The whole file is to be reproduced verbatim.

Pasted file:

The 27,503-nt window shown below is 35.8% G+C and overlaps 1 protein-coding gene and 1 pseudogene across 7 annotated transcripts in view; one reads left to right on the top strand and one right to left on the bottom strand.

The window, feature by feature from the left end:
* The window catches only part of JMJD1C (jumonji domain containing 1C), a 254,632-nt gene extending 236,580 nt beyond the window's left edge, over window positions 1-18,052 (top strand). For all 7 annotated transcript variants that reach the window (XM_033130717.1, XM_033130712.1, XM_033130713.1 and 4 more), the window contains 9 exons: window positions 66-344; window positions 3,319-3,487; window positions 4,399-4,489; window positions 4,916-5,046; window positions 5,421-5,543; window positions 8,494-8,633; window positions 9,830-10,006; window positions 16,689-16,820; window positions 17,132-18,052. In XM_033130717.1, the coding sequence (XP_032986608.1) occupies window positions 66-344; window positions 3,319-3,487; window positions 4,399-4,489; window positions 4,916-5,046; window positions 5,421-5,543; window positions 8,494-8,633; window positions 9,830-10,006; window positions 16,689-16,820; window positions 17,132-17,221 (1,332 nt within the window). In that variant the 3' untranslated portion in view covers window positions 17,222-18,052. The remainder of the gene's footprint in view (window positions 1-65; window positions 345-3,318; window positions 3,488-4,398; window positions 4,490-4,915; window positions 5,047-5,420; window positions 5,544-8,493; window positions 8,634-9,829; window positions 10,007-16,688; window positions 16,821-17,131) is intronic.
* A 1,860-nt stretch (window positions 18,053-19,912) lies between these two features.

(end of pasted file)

The 27,503-nt window shown below is 35.8% G+C and overlaps 1 protein-coding gene and 1 pseudogene across 7 annotated transcripts in view; one reads left to right on the top strand and one right to left on the bottom strand.

The window, feature by feature from the left end:
* The window catches only part of JMJD1C (jumonji domain containing 1C), a 254,632-nt gene extending 236,580 nt beyond the window's left edge, over window positions 1-18,052 (top strand). For all 7 annotated transcript variants that reach the window (XM_033130717.1, XM_033130712.1, XM_033130713.1 and 4 more), the window contains 9 exons: window positions 66-344; window positions 3,319-3,487; window positions 4,399-4,489; window positions 4,916-5,046; window positions 5,421-5,543; window positions 8,494-8,633; window positions 9,830-10,006; window positions 16,689-16,820; window positions 17,132-18,052. In XM_033130717.1, the coding sequence (XP_032986608.1) occupies window positions 66-344; window positions 3,319-3,487; window positions 4,399-4,489; window positions 4,916-5,046; window positions 5,421-5,543; window positions 8,494-8,633; window positions 9,830-10,006; window positions 16,689-16,820; window positions 17,132-17,221 (1,332 nt within the window). In that variant the 3' untranslated portion in view covers window positions 17,222-18,052. The remainder of the gene's footprint in view (window positions 1-65; window positions 345-3,318; window positions 3,488-4,398; window positions 4,490-4,915; window positions 5,047-5,420; window positions 5,544-8,493; window positions 8,634-9,829; window positions 10,007-16,688; window positions 16,821-17,131) is intronic.
* A 1,860-nt stretch (window positions 18,053-19,912) lies between these two features.